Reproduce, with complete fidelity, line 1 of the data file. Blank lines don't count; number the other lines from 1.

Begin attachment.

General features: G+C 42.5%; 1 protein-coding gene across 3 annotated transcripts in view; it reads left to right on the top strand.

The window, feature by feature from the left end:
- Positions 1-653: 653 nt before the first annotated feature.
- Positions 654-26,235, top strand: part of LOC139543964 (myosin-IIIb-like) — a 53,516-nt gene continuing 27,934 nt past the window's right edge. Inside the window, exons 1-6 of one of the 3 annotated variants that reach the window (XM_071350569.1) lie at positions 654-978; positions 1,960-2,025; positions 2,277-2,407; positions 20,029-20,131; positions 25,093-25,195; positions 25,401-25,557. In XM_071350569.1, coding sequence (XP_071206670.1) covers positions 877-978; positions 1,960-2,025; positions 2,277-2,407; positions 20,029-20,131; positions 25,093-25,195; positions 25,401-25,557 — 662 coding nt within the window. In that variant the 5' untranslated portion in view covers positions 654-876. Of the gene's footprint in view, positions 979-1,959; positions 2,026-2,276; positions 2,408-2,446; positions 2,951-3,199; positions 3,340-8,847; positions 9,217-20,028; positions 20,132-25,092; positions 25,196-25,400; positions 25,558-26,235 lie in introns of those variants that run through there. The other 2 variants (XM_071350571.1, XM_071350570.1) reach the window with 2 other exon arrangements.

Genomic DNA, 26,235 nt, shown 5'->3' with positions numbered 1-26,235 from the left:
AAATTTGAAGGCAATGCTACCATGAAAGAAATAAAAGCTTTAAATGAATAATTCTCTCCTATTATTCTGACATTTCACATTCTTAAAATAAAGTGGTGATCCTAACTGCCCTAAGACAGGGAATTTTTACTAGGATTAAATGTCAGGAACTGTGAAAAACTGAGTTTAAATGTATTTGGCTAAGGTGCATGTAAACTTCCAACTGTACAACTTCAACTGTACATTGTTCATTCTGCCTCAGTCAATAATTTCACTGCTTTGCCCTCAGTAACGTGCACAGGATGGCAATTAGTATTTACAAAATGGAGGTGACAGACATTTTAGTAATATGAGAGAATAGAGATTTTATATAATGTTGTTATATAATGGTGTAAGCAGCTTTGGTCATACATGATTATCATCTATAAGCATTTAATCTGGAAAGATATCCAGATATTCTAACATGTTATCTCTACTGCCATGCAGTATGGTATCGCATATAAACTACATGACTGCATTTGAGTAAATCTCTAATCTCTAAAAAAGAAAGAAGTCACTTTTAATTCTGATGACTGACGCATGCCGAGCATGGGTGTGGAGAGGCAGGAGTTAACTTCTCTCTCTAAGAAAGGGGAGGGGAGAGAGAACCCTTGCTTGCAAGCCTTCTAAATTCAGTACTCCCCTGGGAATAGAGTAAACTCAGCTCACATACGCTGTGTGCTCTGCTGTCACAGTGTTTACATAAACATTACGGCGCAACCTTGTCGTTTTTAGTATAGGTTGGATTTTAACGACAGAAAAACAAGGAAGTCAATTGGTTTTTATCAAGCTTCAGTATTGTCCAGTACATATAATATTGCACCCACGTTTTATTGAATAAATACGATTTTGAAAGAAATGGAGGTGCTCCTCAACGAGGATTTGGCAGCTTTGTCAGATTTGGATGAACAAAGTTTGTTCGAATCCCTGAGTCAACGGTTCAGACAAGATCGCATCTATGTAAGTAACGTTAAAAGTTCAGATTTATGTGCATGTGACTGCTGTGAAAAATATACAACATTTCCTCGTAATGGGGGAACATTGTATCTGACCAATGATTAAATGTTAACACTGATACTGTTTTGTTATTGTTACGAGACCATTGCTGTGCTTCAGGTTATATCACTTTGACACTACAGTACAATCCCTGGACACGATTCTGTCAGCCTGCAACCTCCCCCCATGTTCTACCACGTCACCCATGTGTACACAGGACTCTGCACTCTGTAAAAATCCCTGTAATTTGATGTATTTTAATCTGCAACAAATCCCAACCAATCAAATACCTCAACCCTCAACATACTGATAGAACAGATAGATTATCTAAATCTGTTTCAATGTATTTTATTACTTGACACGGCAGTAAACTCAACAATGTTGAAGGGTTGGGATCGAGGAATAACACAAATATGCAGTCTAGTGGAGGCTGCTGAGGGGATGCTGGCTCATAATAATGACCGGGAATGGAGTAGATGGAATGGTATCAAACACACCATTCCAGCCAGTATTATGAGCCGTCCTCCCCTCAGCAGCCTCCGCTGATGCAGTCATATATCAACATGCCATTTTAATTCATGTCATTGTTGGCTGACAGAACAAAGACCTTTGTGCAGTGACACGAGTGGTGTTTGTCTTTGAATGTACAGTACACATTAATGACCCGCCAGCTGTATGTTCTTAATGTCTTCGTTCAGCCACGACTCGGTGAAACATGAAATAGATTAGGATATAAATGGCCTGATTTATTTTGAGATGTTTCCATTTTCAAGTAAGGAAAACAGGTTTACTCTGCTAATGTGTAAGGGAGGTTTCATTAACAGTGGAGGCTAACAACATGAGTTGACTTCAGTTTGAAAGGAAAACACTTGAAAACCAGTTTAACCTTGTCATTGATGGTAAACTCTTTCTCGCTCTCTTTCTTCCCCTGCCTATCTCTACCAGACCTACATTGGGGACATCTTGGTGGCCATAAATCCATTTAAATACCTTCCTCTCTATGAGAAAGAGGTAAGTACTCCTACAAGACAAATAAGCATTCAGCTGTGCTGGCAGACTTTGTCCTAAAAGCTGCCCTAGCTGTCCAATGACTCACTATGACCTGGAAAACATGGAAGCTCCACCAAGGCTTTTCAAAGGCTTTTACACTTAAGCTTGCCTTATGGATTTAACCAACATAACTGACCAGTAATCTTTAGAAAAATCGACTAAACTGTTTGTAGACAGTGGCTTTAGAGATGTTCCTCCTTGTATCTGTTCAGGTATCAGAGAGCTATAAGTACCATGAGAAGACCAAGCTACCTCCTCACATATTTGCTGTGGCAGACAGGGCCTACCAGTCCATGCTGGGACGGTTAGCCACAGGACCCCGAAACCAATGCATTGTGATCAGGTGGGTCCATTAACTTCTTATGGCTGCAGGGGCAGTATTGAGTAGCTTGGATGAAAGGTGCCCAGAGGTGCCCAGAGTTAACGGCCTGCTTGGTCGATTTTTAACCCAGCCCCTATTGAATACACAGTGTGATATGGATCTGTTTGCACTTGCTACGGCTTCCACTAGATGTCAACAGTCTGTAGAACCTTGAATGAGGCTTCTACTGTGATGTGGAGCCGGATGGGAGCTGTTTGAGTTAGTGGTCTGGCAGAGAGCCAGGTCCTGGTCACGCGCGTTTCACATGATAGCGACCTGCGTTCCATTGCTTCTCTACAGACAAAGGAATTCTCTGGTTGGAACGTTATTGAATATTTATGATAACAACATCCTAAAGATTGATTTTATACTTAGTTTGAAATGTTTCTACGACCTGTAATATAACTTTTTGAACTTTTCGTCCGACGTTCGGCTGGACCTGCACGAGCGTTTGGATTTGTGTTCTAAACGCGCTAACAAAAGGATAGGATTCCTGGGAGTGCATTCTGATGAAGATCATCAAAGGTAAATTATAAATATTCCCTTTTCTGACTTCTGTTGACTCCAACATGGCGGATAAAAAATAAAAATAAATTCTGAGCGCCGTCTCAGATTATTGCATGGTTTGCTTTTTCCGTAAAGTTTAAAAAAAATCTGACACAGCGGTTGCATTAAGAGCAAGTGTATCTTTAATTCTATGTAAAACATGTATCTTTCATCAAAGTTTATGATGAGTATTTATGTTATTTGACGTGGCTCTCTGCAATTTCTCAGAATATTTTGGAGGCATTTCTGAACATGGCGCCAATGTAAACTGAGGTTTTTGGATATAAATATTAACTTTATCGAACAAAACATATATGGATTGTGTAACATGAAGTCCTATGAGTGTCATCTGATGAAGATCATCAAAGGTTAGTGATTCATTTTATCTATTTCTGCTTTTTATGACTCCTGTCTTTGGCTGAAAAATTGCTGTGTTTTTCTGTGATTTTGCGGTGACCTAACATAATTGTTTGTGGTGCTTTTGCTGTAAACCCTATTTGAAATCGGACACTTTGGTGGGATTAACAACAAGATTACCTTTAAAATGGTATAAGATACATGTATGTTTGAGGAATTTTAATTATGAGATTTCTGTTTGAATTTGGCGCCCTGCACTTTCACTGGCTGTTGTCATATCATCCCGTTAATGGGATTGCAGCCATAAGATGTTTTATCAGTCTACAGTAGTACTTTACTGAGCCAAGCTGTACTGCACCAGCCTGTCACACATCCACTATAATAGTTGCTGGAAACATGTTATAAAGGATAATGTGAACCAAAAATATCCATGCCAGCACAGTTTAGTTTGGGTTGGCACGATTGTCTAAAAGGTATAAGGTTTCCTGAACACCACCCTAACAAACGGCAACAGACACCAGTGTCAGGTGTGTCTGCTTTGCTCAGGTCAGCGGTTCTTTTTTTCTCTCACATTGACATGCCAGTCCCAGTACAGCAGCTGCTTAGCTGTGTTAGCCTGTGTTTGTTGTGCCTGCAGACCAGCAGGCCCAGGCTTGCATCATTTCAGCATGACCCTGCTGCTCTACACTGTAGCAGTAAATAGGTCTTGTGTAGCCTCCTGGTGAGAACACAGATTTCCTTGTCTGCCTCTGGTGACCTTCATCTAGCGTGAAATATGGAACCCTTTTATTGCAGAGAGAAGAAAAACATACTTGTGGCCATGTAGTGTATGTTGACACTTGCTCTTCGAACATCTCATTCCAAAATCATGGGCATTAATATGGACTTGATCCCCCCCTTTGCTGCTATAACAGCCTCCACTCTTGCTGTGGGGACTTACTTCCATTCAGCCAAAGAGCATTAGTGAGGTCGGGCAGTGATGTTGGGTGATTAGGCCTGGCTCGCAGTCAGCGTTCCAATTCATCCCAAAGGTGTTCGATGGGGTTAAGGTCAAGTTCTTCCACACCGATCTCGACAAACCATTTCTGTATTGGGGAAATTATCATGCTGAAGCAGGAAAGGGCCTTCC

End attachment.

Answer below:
General features: G+C 42.5%; 1 protein-coding gene across 3 annotated transcripts in view; it reads left to right on the top strand.